In 2017, nearly 100 Washington ranchers had signed agreements for deterrent measures with help from state agencies or private groups. Nevertheless, WDFW dispatched three wolves to stop repeated attacks on cattle last year where deterrents were being employed, and ranchers legally killed two other wolves caught in the act of attacking livestock.
Five of the 22 packs recognized in Washington at some point during 2017 were involved in at least one livestock mortality.
Without deterrents, more conflicts likely would have occurred, Shepherd said.
Conservation Northwest, under Shepherd’s guidance, provided $50,000 in direct funding for range riders, guard dogs, fencing, flashing lights, moving sick and injured livestock out of summer grazing allotments and other options and worked with seven ranchers in the territories of five wolf packs. These range riders alone last year oversaw approximately 280,000 acres and 3,000 cattle from northeast Washington’s Smackout Pack and the Nc’icn and Strawberry packs on the Colville Indian Reservation to the Teanaway Pack near Cle Elum and the Lookout Pack in the Methow Valley.
“The collaborative is a separate program,” Shepherd said.
Two years ago, the Washington Legislature appropriated $600,000 for range riding and other wolf-conflict preventive measures managed by WDFW. Starting this biennium, that amount has been split between the Fish and Wildlife Department’s ongoing programs and the new grants administrated by the state Agriculture Department.
WDFW also received a one-time $100,000 appropriation to maintain obligations in the transition, said Joey McCanna, the agency’s private lands and wildlife conflict supervisor. State cost-sharing contributions also are available in part from vanity vehicle license plate sales to fund predator conflict avoidance efforts.
Shepherd and Scotten say the collaborative will be coordinating with Conservation Northwest and WDFW, which administers 50 percent cost-sharing agreements for deterrence throughout Eastern Washington where wolves and livestock overlap.
“We’ll be meeting with Jay and Arron next month to look at maps, grazing allotments and wolf pack territories so we can coordinate and avoid sending our range riders to the same places,” McCanna said.
Dave Hedrick, of Ferry County, was among the conservation district board members from the four northeast counties to distribute the $300,000 in grants from the Agriculture Department.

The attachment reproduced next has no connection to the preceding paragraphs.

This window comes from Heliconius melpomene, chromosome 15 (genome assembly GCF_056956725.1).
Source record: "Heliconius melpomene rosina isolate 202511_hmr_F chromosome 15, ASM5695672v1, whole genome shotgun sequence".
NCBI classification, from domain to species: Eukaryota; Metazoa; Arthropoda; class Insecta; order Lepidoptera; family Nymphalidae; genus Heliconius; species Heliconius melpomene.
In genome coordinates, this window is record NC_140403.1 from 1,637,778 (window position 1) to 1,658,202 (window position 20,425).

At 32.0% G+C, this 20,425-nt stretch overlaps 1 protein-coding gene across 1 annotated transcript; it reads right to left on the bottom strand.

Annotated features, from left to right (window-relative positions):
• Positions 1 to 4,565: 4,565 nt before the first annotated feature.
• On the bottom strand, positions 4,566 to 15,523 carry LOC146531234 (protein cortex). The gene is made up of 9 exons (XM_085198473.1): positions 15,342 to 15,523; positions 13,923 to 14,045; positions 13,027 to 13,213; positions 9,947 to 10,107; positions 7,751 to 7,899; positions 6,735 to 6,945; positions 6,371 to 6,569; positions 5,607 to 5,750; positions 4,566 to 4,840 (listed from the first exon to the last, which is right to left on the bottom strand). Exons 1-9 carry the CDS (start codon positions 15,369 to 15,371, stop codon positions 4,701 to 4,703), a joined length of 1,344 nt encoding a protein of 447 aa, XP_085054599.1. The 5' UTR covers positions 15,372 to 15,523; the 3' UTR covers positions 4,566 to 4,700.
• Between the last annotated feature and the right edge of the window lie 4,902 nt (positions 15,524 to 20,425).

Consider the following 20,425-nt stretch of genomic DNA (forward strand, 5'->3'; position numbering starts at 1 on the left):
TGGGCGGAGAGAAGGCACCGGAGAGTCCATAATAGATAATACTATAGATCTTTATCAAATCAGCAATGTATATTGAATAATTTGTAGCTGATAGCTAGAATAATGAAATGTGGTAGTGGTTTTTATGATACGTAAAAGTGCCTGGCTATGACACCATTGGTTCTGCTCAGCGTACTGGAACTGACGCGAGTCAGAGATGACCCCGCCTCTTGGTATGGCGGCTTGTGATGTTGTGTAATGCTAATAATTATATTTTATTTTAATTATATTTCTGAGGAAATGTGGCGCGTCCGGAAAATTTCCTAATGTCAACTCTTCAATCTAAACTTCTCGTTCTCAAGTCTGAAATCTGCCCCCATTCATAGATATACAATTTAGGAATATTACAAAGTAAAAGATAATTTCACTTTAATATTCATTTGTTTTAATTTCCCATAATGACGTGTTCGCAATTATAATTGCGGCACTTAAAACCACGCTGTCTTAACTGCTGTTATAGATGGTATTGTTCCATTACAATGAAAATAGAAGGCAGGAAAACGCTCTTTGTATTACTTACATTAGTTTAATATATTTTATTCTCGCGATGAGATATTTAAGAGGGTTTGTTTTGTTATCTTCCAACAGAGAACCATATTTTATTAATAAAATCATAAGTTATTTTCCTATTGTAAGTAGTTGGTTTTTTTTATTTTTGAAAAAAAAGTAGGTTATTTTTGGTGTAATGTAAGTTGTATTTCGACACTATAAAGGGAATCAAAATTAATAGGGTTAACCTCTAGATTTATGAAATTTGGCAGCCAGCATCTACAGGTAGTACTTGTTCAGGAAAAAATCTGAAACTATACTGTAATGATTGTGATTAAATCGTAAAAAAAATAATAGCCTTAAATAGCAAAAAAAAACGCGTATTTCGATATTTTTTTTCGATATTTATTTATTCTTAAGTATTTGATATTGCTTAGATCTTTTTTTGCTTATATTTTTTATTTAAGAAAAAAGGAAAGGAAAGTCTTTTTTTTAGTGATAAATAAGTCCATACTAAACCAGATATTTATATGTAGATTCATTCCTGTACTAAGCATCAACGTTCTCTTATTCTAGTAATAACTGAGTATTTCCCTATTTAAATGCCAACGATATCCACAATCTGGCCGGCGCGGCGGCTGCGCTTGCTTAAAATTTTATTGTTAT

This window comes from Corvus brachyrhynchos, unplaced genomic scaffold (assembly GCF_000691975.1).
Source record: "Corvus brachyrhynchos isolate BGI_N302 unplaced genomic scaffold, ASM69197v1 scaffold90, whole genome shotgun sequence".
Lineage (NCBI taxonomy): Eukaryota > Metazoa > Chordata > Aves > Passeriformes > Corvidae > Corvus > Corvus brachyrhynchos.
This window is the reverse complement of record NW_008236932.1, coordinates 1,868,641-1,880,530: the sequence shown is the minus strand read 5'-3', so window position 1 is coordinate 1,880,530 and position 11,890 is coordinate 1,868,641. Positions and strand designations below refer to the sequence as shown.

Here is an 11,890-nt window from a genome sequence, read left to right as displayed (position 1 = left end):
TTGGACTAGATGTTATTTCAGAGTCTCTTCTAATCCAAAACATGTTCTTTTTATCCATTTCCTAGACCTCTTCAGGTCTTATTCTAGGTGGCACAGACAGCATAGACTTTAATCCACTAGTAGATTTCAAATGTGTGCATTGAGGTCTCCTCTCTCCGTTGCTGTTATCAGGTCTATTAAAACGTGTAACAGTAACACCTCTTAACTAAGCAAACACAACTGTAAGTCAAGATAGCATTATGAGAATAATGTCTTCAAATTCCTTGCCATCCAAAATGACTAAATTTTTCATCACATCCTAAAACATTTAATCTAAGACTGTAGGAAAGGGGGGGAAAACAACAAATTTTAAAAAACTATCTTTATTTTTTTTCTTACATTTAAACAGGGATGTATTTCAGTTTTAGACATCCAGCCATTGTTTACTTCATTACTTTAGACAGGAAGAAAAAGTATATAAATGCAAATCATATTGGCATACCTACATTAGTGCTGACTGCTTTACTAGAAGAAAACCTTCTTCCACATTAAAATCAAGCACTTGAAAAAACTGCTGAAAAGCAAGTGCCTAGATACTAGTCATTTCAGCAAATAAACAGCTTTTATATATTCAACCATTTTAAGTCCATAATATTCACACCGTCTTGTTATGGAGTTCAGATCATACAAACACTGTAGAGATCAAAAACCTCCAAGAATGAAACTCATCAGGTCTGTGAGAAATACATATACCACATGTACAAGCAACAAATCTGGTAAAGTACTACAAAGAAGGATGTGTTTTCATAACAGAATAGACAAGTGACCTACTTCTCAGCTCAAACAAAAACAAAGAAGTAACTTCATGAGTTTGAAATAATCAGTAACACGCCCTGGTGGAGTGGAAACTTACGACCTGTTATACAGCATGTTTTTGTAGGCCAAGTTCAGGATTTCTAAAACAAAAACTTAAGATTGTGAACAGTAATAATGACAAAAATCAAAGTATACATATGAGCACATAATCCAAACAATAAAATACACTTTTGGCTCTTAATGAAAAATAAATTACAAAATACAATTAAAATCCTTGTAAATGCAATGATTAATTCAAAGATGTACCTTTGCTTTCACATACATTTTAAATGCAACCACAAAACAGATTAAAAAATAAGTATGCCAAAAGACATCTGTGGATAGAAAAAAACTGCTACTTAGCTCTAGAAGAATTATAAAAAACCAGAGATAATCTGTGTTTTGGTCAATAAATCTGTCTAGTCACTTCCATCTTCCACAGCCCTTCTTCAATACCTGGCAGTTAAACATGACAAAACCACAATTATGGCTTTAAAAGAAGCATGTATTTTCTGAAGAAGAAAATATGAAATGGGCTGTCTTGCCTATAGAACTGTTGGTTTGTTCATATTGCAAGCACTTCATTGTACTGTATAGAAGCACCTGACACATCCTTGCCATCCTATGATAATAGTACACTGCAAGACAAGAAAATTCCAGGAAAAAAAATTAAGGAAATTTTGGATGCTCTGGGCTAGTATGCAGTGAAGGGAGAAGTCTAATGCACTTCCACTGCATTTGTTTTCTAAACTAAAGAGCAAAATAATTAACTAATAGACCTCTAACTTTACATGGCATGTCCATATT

“The legislation was aimed at empowering local ranchers,” he said. “They have knowledge of their operations and ideas of what would work for them.
“The money is being routed through Ag to get around the significant trust issue between ranchers in northeastern Washington and WDFW. This puts more emphasis on ranchers to solve their own problems with people they prefer to work with.”
Eventually, WDFW likely will seek to have funding and livestock protection efforts shifted entirely to the state Agriculture Department, McCanna said.
“Jay and Arron are trying to provide resources to ranchers and range riders, similar to what WDFW is trying to do but with more local credibility and trust,” Hedrick said.
“It’s absolutely worth a shot.”
Hedrick said his main concern is that the collaborative will be spread too thin. “It’s important for them to be successful, but there’s more demand for their services than there is money,” he said. “This is the beginning stages of what ranchers will need to move forward.”
The cost of hiring a full-time range rider to monitor cattle from June through October is about $20,000, McCanna said.
“You need people on the ground,” Scotten said. “Past emphasis on monitoring wolves with GPS collars tends to leave a false sense of security. You have to be out there watching cattle behavior and looking for sign that indicates an increase in wolf activity.”
Colville National Forest grazing allotments range from 8,000 to 59,000 acres. “But if it’s in the primary territory of a large pack, even a couple thousand acres is a struggle to defend,” Shepherd said.
Some wolf advocacy groups have suggested that predator-livestock conflicts and especially lethal control of wolves would be virtually unnecessary if grazing could be curtailed on national forest lands.
“Trouble is,” Scotten said, “you can’t throw a rock in northeastern Washington that won’t land in the territory of a wolf pack. Private lands are affected, too. People who don’t live and work here aren’t affected by wolf recovery. We are.”
“We’re trying to avoid putting ranchers on the brink of going out of business as well as avoiding the backlash when wolves are removed,” Shepherd said, referring to legal action by pro-wolf groups. “When dead cattle or dead wolves are on the ground, either way, it’s a social mess.”